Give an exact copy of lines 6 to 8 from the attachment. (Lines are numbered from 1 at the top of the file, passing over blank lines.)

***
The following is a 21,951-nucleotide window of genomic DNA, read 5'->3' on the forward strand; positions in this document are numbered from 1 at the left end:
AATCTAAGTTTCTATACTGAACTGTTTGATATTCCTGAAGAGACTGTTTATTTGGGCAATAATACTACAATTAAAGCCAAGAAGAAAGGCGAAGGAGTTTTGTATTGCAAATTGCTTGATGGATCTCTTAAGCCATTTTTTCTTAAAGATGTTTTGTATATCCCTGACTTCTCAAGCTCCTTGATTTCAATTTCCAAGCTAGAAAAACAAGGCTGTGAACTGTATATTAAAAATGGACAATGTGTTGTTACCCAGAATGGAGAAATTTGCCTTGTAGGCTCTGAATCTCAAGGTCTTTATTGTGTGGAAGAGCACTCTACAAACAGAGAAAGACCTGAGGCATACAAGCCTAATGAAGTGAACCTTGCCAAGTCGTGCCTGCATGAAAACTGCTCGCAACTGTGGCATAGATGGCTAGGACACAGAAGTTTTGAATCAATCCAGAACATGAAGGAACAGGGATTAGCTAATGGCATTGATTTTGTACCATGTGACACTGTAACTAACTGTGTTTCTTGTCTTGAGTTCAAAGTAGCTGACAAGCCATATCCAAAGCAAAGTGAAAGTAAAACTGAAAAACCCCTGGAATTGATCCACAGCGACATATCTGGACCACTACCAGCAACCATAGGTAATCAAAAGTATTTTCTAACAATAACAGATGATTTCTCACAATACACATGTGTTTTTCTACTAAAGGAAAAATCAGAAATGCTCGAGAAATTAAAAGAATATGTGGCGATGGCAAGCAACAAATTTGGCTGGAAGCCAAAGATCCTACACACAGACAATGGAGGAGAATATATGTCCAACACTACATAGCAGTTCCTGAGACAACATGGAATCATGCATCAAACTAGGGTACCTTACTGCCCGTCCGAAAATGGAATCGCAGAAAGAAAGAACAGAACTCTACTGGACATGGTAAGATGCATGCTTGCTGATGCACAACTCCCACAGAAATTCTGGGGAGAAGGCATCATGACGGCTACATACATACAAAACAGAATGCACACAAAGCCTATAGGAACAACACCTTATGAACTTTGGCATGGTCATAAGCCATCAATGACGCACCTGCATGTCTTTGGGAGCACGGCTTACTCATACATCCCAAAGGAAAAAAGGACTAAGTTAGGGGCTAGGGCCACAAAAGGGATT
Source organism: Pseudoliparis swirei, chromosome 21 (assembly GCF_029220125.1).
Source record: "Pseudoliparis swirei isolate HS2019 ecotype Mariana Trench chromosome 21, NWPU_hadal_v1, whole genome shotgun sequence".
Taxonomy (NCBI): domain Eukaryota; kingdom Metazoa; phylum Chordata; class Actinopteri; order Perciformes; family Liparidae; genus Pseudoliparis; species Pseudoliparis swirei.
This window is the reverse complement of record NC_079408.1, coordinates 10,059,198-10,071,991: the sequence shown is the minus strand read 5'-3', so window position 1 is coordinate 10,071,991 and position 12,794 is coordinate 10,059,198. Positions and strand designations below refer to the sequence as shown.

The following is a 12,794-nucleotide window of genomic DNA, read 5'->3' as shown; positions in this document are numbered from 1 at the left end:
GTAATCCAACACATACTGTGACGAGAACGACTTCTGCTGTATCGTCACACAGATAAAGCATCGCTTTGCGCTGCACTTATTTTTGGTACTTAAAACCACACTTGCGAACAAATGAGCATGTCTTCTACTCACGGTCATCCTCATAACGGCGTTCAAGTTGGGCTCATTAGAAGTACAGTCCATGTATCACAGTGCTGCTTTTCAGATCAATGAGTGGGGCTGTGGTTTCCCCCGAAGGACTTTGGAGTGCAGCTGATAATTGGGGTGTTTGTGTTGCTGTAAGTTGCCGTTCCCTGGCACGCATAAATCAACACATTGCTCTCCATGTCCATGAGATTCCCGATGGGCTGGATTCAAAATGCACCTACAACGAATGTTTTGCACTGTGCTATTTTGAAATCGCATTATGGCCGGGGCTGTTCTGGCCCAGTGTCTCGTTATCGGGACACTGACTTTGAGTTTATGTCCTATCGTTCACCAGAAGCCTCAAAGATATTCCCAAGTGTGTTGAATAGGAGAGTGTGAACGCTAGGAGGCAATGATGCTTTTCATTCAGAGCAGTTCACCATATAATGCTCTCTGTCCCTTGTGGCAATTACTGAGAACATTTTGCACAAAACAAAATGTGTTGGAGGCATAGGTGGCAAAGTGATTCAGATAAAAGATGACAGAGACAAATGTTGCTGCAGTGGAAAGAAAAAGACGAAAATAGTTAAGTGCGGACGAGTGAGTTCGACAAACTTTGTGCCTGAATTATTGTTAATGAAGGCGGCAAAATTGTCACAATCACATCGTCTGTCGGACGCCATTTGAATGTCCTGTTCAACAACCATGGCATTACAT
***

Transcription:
This window is the reverse complement of record NC_079408.1, coordinates 10,059,198-10,071,991: the sequence shown is the minus strand read 5'-3', so window position 1 is coordinate 10,071,991 and position 12,794 is coordinate 10,059,198. Positions and strand designations below refer to the sequence as shown.

The following is a 12,794-nucleotide window of genomic DNA, read 5'->3' as shown; positions in this document are numbered from 1 at the left end:
GTAATCCAACACATACTGTGACGAGAACGACTTCTGCTGTATCGTCACACAGATAAAGCATCGCTTTGCGCTGCACTTATTTTTGGTACTTAAAACCACACTTGCGAACAAATGAGCATGTCTTCTACTCACGGTCATCCTCATAACGGCGTTCAAGTTGGGCTCATTAGAAGTACAGTCCATGTATCACAGTGCTGCTTTTCAGATCAATGAGTGGGGCTGTGGTTTCCCCCGAAGGACTTTGGAGTGCAGCTGATAATTGGGGTGTTTGTGTTGCTGTAAGTTGCCGTTCCCTGGCACGCATAAATCAACACATTGCTCTCCATGTCCATGAGATTCCCGATGGGCTGGATTCAAAATGCACCTACAACGAATGTTTTGCACTGTGCTATTTTGAAATCGCATTATGGCCGGGGCTGTTCTGGCCCAGTGTCTCGTTATCGGGACACTGACTTTGAGTTTATGTCCTATCGTTCACCAGAAGCCTCAAAGATATTCCCAAGTGTGTTGAATAGGAGAGTGTGAACGCTAGGAGGCAATGATGCTTTTCATTCAGAGCAGTTCACCATATAATGCTCTCTGTCCCTTGTGGCAATTACTGAGAACATTTTGCACAAAACAAAATGTGTTGGAGGCATAGGTGGCAAAGTGATTCAGATAAAAGATGACAGAGACAAATGTTGCTGCAGTGGAAAGAAAAAGACGAAAATAGTTAAGTGCGGACGAGTGAGTTCGACAAACTTTGTGCCTGAATTATTGTTAATGAAGGCGGCAAAATTGTCACAATCACATCGTCTGTCGGACGCCATTTGAATGTCCTGTTCAACAACCATGGCATTACAT